Source (Includes IOCs)


Leaks and Breaches

Patient data potentially compromised following ransomware attack on health centre

  • Betty Jean Kerr People’s Health Center is informing its patients of a ransomware attack on September 2nd, 2019, which led to a data breach affecting 152,000 patients. Potentially breached data includes patient, health care provider, and employee names, dates of birth, addresses, Social Security numbers, and more. No patient medical records were exposed.



Pos Malaysia hit by ransomware attack

  • The Malaysian postal service Pos Malaysia was hit by a ransomware attack on October 20th, 2019. Initially, the company’s website displayed a message stating that it was under maintenance, yet the company has since managed to restore several of its systems and online services. According to the Pos Malaysia, no customer data or personal information was compromised in the attack.



Optus customer data leaked in White Pages

  • Optus is informing 50,000 of its customers of a data leak that exposed customer names, phone numbers, and addresses, after the information was accidentally published in Sensis’ White Pages. The customers’ details were listed both online, as well as in printed version of White Pages, meaning that the details may remain exposed in older printed versions.
  • According to Optus, in the majority of cases, customer data was leaked before joining Optus. Sensis denies this claim and stated that ‘This is an Optus issue.’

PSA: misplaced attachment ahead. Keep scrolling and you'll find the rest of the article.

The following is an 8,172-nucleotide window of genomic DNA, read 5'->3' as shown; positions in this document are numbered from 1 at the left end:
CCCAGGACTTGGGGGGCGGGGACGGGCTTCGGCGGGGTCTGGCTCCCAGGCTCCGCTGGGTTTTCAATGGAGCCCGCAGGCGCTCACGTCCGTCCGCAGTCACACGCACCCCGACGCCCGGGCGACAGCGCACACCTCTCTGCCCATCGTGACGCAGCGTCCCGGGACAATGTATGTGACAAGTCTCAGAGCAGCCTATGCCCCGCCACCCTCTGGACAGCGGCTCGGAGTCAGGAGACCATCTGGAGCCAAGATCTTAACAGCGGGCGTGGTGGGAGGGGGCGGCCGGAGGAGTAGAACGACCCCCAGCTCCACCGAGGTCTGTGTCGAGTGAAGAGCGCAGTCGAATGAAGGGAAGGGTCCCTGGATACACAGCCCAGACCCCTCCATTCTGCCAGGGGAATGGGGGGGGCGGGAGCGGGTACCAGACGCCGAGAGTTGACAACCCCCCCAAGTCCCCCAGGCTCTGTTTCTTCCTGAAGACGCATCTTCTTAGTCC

UniCredit data breach exposes 3 million records

  • UniCredit suffered a data breach that exposed a file from 2015 containing about three million records relating to Italian clients. An internal investigation into the cause has been launched.
  • Exposed data includes names, cities, telephone numbers, and email addresses. UniCredit stated that the data did not include any bank details that could enable an unauthorised third-party to gain access to customer accounts or complete transactions.



Nearly 7.5 million Adobe Creative Cloud user records exposed online

  • On October 19th, 2019, security researcher Bob Diachenko identified an exposed and unprotected Elasticsearch database which contained the nearly 7.5 million Adobe Creative Cloud user records.
  • Exposed information included email addresses, member IDs, payment status, account creation data, and more. Comparitech stated that the data could be used in phishing campaigns.
  • Diachenko estimated that the data was exposed for approximately one week. Adobe were immediately notified of the breach and the database was closed on the same day that it was discovered.  



Electronic Settlements Limited exposes customer data twice in one year

  • Security Discovery researchers discovered unsecured databases containing customer data belonging to CashEnvoy and PayPad, both of which have the Nigerian-based Electronic Settlements Limited as their parent company.